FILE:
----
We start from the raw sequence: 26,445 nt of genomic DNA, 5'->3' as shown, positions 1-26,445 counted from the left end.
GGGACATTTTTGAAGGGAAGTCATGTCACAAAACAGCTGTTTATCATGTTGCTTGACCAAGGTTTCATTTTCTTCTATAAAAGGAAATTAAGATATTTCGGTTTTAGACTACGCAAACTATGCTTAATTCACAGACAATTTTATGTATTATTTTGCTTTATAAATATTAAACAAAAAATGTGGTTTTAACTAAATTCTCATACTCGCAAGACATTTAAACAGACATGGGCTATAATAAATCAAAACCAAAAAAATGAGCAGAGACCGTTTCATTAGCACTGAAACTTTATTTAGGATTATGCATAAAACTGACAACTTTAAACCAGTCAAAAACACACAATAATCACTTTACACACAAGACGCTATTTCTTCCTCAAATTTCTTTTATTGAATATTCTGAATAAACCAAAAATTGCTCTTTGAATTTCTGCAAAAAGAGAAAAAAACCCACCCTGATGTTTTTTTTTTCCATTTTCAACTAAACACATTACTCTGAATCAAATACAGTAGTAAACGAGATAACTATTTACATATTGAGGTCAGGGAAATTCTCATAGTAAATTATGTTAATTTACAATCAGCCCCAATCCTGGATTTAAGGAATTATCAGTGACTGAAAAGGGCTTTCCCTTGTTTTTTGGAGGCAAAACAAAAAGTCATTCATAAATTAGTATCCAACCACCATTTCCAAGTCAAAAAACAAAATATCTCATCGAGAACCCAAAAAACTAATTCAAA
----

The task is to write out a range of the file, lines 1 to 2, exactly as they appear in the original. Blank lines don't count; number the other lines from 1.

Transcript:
We start from the raw sequence: 26,445 nt of genomic DNA, 5'->3' as shown, positions 1-26,445 counted from the left end.
GGGACATTTTTGAAGGGAAGTCATGTCACAAAACAGCTGTTTATCATGTTGCTTGACCAAGGTTTCATTTTCTTCTATAAAAGGAAATTAAGATATTTCGGTTTTAGACTACGCAAACTATGCTTAATTCACAGACAATTTTATGTATTATTTTGCTTTATAAATATTAAACAAAAAATGTGGTTTTAACTAAATTCTCATACTCGCAAGACATTTAAACAGACATGGGCTATAATAAATCAAAACCAAAAAAATGAGCAGAGACCGTTTCATTAGCACTGAAACTTTATTTAGGATTATGCATAAAACTGACAACTTTAAACCAGTCAAAAACACACAATAATCACTTTACACACAAGACGCTATTTCTTCCTCAAATTTCTTTTATTGAATATTCTGAATAAACCAAAAATTGCTCTTTGAATTTCTGCAAAAAGAGAAAAAAACCCACCCTGATGTTTTTTTTTTCCATTTTCAACTAAACACATTACTCTGAATCAAATACAGTAGTAAACGAGATAACTATTTACATATTGAGGTCAGGGAAATTCTCATAGTAAATTATGTTAATTTACAATCAGCCCCAATCCTGGATTTAAGGAATTATCAGTGACTGAAAAGGGCTTTCCCTTGTTTTTTGGAGGCAAAACAAAAAGTCATTCATAAATTAGTATCCAACCACCATTTCCAAGTCAAAAAACAAAATATCTCATCGAGAACCCAAAAAACTAATTCAAA